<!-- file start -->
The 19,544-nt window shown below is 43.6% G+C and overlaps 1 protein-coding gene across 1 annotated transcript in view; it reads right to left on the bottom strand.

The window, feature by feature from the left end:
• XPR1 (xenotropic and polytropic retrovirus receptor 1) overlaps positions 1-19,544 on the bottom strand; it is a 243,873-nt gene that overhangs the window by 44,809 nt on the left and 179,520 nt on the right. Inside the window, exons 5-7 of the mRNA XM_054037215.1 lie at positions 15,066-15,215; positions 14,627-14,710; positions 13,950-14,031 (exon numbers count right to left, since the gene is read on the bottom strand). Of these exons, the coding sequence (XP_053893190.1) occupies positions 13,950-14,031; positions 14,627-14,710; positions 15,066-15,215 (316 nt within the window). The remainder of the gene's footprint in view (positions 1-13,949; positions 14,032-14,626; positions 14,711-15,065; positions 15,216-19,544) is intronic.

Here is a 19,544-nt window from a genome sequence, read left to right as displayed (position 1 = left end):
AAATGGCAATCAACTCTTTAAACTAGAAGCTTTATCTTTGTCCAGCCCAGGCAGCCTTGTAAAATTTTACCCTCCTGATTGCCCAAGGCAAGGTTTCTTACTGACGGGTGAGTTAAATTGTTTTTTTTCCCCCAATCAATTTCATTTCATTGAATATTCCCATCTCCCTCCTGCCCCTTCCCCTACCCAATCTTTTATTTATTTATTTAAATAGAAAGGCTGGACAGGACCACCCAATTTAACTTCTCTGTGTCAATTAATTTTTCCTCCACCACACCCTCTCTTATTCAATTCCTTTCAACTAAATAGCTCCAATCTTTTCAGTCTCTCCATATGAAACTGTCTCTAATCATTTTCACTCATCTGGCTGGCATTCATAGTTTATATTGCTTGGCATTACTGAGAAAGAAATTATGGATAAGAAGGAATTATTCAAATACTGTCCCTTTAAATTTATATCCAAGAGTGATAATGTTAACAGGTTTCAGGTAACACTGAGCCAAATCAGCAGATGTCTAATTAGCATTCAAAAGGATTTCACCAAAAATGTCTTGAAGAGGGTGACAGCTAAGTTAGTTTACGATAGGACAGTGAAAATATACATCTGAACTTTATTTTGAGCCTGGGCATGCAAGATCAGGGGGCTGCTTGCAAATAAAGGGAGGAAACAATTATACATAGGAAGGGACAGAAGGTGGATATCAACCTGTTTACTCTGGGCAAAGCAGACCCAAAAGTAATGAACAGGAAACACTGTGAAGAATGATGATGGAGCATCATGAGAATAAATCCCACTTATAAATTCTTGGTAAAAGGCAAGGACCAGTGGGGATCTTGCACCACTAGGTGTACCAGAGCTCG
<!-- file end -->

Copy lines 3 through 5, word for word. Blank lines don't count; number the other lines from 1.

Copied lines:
• XPR1 (xenotropic and polytropic retrovirus receptor 1) overlaps positions 1-19,544 on the bottom strand; it is a 243,873-nt gene that overhangs the window by 44,809 nt on the left and 179,520 nt on the right. Inside the window, exons 5-7 of the mRNA XM_054037215.1 lie at positions 15,066-15,215; positions 14,627-14,710; positions 13,950-14,031 (exon numbers count right to left, since the gene is read on the bottom strand). Of these exons, the coding sequence (XP_053893190.1) occupies positions 13,950-14,031; positions 14,627-14,710; positions 15,066-15,215 (316 nt within the window). The remainder of the gene's footprint in view (positions 1-13,949; positions 14,032-14,626; positions 14,711-15,065; positions 15,216-19,544) is intronic.

Here is a 19,544-nt window from a genome sequence, read left to right as displayed (position 1 = left end):
AAATGGCAATCAACTCTTTAAACTAGAAGCTTTATCTTTGTCCAGCCCAGGCAGCCTTGTAAAATTTTACCCTCCTGATTGCCCAAGGCAAGGTTTCTTACTGACGGGTGAGTTAAATTGTTTTTTTTCCCCCAATCAATTTCATTTCATTGAATATTCCCATCTCCCTCCTGCCCCTTCCCCTACCCAATCTTTTATTTATTTATTTAAATAGAAAGGCTGGACAGGACCACCCAATTTAACTTCTCTGTGTCAATTAATTTTTCCTCCACCACACCCTCTCTTATTCAATTCCTTTCAACTAAATAGCTCCAATCTTTTCAGTCTCTCCATATGAAACTGTCTCTAATCATTTTCACTCATCTGGCTGGCATTCATAGTTTATATTGCTTGGCATTACTGAGAAAGAAATTATGGATAAGAAGGAATTATTCAAATACTGTCCCTTTAAATTTATATCCAAGAGTGATAATGTTAACAGGTTTCAGGTAACACTGAGCCAAATCAGCAGATGTCTAATTAGCATTCAAAAGGATTTCACCAAAAATGTCTTGAAGAGGGTGACAGCTAAGTTAGTTTACGATAGGACAGTGAAAATATACATCTGAACTTTATTTTGAGCCTGGGCATGCAAGATCAGGGGGCTGCTTGCAAATAAAGGGAGGAAACAATTATACATAGGAAGGGACAGAAGGTGGATATCAACCTGTTTACTCTGGGCAAAGCAGACCCAAAAGTAATGAACAGGAAACACTGTGAAGAATGATGATGGAGCATCATGAGAATAAATCCCACTTATAAATTCTTGGTAAAAGGCAAGGACCAGTGGGGATCTTGCACCACTAGGTGTACCAGAGCTCG